Happen it did! “The All-Present himself passed into the closed circle of the human family.” Van Rheenen placed this in the context of “a kingdom perspective—that God in Christ has broken into the world to establish his own sovereignty and defeat the powers of Satan.” Scripture’s history of salvation records this “in-breaking”!
As incarnate God-Man, He took on His earthly ministry, clear in His mission. From His earliest days when sinister forces set out to take His life, on through His temptation ordeal in the wilderness, and through His death, resurrection, and ascension back into heaven, the battle with the evil one was engaged. His confidence for taking on this conquering mission resounds in the announcement of His credentials: All authority in heaven and on earth has been given to me. (Matt. 28:18). This He knew well in spite of the evil one’s claim to the kingdoms of the world (see Matt. 4:8-9).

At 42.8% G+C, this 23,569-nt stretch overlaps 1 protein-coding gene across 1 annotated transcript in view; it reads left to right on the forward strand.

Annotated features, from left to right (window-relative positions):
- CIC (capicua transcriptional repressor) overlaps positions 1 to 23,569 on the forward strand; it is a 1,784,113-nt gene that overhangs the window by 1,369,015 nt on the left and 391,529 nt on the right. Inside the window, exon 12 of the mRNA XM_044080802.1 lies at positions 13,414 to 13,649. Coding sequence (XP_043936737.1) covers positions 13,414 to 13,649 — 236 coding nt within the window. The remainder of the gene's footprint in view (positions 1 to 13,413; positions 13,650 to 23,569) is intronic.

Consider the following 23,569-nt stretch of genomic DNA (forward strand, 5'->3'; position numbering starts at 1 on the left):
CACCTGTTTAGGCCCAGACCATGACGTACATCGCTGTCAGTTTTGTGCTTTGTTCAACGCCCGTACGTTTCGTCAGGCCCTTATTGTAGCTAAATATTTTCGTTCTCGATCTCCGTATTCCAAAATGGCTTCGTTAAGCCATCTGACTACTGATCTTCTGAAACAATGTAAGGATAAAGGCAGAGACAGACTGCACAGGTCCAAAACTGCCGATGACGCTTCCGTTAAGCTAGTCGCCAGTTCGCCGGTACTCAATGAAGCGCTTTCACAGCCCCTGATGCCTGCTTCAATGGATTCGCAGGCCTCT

In the Pauline epistles and the Book of Revelation we catch interesting glimpses of Christus Victor in His role as cosmic Lord and Redeemer. He is . . . the firstborn from the dead, so that he might come to have first place in everything. For in him all the fullness of God was pleased to dwell, and through him God was pleased to reconcile to himself all things, whether on earth or in heaven, by making peace through the blood of his cross (Col. 1:18-20). In Ephesians 1, God seated him at his right hand in the heavenly places, far above all rule and authority and power and dominion, . . . not only in this age but also in the age to come. And he has put all things under his feet. . . . (vv. 20-22). It is following this view of Christ in His cosmic role that the Apostle moves on to celebrate His work in bringing individuals to regenerate life in Him.